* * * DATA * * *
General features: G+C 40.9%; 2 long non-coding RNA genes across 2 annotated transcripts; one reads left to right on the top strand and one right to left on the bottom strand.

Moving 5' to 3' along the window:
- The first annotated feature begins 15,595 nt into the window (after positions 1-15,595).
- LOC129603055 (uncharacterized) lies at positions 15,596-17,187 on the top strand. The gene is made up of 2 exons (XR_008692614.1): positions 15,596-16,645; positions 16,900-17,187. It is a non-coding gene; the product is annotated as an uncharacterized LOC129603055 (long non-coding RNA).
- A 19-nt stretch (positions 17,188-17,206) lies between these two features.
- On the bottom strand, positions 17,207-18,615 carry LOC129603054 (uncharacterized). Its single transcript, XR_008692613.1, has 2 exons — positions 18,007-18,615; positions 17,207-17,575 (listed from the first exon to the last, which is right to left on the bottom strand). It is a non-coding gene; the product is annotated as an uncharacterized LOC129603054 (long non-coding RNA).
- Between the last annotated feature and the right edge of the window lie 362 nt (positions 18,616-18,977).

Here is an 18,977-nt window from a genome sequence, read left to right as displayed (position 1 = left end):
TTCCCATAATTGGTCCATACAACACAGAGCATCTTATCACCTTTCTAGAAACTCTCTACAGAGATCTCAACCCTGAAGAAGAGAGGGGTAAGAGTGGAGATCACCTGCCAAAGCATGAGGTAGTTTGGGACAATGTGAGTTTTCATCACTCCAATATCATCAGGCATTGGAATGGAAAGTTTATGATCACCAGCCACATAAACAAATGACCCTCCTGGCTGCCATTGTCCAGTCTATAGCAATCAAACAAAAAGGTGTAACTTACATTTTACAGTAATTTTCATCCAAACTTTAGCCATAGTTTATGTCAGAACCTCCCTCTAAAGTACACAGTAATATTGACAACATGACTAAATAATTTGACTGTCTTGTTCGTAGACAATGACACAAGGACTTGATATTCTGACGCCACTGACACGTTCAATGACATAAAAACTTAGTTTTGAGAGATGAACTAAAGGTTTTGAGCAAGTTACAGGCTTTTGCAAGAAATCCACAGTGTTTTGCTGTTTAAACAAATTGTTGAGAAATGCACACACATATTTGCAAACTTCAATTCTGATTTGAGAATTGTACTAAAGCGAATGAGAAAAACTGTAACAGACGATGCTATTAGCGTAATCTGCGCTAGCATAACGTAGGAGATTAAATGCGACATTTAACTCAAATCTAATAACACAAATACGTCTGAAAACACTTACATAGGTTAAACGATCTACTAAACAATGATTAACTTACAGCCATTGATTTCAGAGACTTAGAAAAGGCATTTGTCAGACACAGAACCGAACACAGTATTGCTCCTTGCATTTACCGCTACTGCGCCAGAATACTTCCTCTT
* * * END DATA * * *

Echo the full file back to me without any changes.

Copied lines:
General features: G+C 40.9%; 2 long non-coding RNA genes across 2 annotated transcripts; one reads left to right on the top strand and one right to left on the bottom strand.

Moving 5' to 3' along the window:
- The first annotated feature begins 15,595 nt into the window (after positions 1-15,595).
- LOC129603055 (uncharacterized) lies at positions 15,596-17,187 on the top strand. The gene is made up of 2 exons (XR_008692614.1): positions 15,596-16,645; positions 16,900-17,187. It is a non-coding gene; the product is annotated as an uncharacterized LOC129603055 (long non-coding RNA).
- A 19-nt stretch (positions 17,188-17,206) lies between these two features.
- On the bottom strand, positions 17,207-18,615 carry LOC129603054 (uncharacterized). Its single transcript, XR_008692613.1, has 2 exons — positions 18,007-18,615; positions 17,207-17,575 (listed from the first exon to the last, which is right to left on the bottom strand). It is a non-coding gene; the product is annotated as an uncharacterized LOC129603054 (long non-coding RNA).
- Between the last annotated feature and the right edge of the window lie 362 nt (positions 18,616-18,977).

Here is an 18,977-nt window from a genome sequence, read left to right as displayed (position 1 = left end):
TTCCCATAATTGGTCCATACAACACAGAGCATCTTATCACCTTTCTAGAAACTCTCTACAGAGATCTCAACCCTGAAGAAGAGAGGGGTAAGAGTGGAGATCACCTGCCAAAGCATGAGGTAGTTTGGGACAATGTGAGTTTTCATCACTCCAATATCATCAGGCATTGGAATGGAAAGTTTATGATCACCAGCCACATAAACAAATGACCCTCCTGGCTGCCATTGTCCAGTCTATAGCAATCAAACAAAAAGGTGTAACTTACATTTTACAGTAATTTTCATCCAAACTTTAGCCATAGTTTATGTCAGAACCTCCCTCTAAAGTACACAGTAATATTGACAACATGACTAAATAATTTGACTGTCTTGTTCGTAGACAATGACACAAGGACTTGATATTCTGACGCCACTGACACGTTCAATGACATAAAAACTTAGTTTTGAGAGATGAACTAAAGGTTTTGAGCAAGTTACAGGCTTTTGCAAGAAATCCACAGTGTTTTGCTGTTTAAACAAATTGTTGAGAAATGCACACACATATTTGCAAACTTCAATTCTGATTTGAGAATTGTACTAAAGCGAATGAGAAAAACTGTAACAGACGATGCTATTAGCGTAATCTGCGCTAGCATAACGTAGGAGATTAAATGCGACATTTAACTCAAATCTAATAACACAAATACGTCTGAAAACACTTACATAGGTTAAACGATCTACTAAACAATGATTAACTTACAGCCATTGATTTCAGAGACTTAGAAAAGGCATTTGTCAGACACAGAACCGAACACAGTATTGCTCCTTGCATTTACCGCTACTGCGCCAGAATACTTCCTCTT